Monday, October 17, 2011 , , , 0 Comments

Two weeks ago I went to northeast Iowa to visit the Driftless Area. The driftless is a geologically defined area encompassing northeast Iowa, southeast Minnesota, northwest Illinois, and southwest Wisconsin. It is unique geographically because it has escaped the the glaciers which shaped so much of the midwest, therefore the soil does not contain glacial drift, hence the name "Driftless" The area is characterized by cold spring creeks, deeply carved valleys, and karst topography. However, I didn't go to the Driftless to observe this unique landscape, I went to catch trout. Native to this region are Brook Trout which still maintain themselves naturally throughout the region,  in addition Brown Trout and Rainbow Trout have been introduced with Rainbow's being mostly stocked and the Brown Trout having established a wild population.

This was only my second time fishing moving water for trout and needless to say the Driftless provided quite a challenging opportunity. Small streams, exposed rock faces, and thick foliage made for technical fishing and was a great test of my fly fishing skills. Overall I faired alright and caught five trout, four Rainbow's and one Brown. Regardless, the views were breathtaking and any time you face new water for the first time one will face a steep learning curve. I think my father and I both had an excellent time and cannot wait to try out these streams again.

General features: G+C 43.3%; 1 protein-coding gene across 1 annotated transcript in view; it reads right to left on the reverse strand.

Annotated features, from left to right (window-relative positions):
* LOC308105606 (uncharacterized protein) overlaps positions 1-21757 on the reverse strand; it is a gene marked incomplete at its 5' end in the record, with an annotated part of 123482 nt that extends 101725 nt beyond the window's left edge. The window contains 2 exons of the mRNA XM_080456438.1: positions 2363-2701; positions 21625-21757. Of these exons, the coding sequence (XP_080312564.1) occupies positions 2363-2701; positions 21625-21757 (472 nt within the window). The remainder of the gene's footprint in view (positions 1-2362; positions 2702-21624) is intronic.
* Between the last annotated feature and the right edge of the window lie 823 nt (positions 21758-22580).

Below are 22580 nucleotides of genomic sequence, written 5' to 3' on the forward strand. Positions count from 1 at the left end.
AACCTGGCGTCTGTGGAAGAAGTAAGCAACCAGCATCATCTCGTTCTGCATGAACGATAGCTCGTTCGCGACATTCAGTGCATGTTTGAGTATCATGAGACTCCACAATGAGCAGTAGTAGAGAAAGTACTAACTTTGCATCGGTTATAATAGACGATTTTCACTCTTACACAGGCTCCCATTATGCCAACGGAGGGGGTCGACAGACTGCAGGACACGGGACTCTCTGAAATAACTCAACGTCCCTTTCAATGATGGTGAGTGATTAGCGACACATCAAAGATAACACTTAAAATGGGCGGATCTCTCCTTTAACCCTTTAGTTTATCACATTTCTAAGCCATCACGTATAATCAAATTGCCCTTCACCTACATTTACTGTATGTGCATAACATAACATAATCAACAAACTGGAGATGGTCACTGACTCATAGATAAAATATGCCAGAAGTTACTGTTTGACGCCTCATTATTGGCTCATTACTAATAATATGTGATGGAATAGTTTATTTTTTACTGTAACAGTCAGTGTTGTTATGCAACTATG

We stayed the night at the Old Hospital Lodge in Highlandville, Iowa. Very comfortable and reasonably priced. 

Barn by our lodging. 

View of South Bear Stream in Highlandville. 

Some of the local neighbors. 

Geared up and ready!

Began the morning fishing North Bear, saw many people catching Brook Trout on worms and bobbers but weren't able to catch anything on a fly rod. 

Next we went to the Waterloo River, just south of the Minnesota border. 

First trout of the day, a Rainbow on an Orange Wooly Bugger. 

Gin-clear Waterloo. 

Dad casting to some Rainbow's downstream. 

Second Rainbow, again on a Orange Wooly Bugger.


Waterloo River: Iowa boast over twenty six streams and rivers which are inhabited by Trout.

The State of Iowa has worked out deals with several private property owners which allow anglers to come onto their property in order to fish streams which flow through their property. 

Ladders are provided to allow anglers to access streams on private property. 

Dad throwing line on the Waterloo River. 

Brown Trout, he slipped away before I could get a better picture. Black Stone Fly. 

Incredibly stunning landscape.

Last trout of the trip, Zebra Midge.